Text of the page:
Although the IRS has mandated Affordable Care Act (ACA) reporting for the past two years, the agency hasn’t issued a single non-compliance penalty (despite multiple warnings). Now, with the ACA in flux – at least in terms of how watered down it may eventually become – many business owners are wondering whether they should even make ACA compliance a priority.
In response, the IRS released four information letters regarding the ACA’s employer and individual mandates that note that the reporting requirement is in full effect and reminding employers exactly what they have to do to stay in compliance. The IRS also noted it is ready and willing to collect reporting penalties!
Specifically, a report by the Treasury Inspector General for Tax Administration (TIGTA) notes that the IRS recently implemented the ACA Compliance Validation System (ACV), a new automated system that not only identifies potentially non-compliant Applicable Large Employers, it will also calculate the “A” penalty under the Employer Mandate. According to the report, the system has a broad reach – identifying non-compliant employers in mass and even picking out any and all reporting years where the company has fallen short.
Although implementation of the ACV was initially delayed beyond its January 2017 launch date, once it is up and running, the IRS will be able to begin issuing large-scale penalties pretty much immediately and the agency has indicated that it expects to net $228 billion in ACA-related fines from the program.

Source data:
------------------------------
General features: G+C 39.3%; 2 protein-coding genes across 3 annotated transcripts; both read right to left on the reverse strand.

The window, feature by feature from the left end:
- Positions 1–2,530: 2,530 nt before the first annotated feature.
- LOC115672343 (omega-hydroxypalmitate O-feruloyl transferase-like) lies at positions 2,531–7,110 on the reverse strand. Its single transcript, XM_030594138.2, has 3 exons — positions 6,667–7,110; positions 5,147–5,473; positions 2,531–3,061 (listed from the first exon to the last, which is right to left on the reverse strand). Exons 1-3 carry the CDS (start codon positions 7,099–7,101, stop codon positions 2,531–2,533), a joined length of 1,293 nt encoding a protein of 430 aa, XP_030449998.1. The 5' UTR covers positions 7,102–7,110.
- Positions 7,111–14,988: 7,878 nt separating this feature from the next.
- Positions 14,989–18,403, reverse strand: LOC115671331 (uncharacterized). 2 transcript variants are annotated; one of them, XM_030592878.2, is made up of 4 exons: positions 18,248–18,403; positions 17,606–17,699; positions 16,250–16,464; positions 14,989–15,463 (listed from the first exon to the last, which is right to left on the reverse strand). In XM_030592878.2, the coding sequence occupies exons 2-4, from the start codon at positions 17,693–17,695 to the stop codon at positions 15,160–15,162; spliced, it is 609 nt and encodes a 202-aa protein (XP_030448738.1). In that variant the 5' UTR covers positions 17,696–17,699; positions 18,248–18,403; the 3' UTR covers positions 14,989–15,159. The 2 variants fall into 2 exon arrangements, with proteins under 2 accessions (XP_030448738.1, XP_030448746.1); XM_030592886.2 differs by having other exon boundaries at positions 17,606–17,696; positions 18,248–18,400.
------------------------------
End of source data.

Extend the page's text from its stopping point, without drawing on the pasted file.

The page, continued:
These penalties can be enacted retroactively, so employers should make ensuring compliance a priority and double-check that they have been in compliance in years past.
Should you find that you’ve missed a deadline somewhere along the line, file the correction as soon as possible. The sooner you correct the error, the less likely you will be subject to an oh-so-fun federal audit, said employment attorney David Pixley. Further, the penalties increase as time goes on, with a reporting failure corrected within 30 days subject to a penalty of $50 per return with a $532,000 cap versus a penalty of $100 per return and a cap of $1,596,500 for a correction filed past the 30-day window.
Fixing it – no matter how much time has passed – is always more cost-effective than hoping you’ll go under the radar (since the fines double to $530 per return and the penalty cap disappears altogether for intentional disregard).
Not sure if you’re in compliance with the ACA? Abel HR specializes in ACA coordination and compliance and can help your business with reporting and avoiding fines.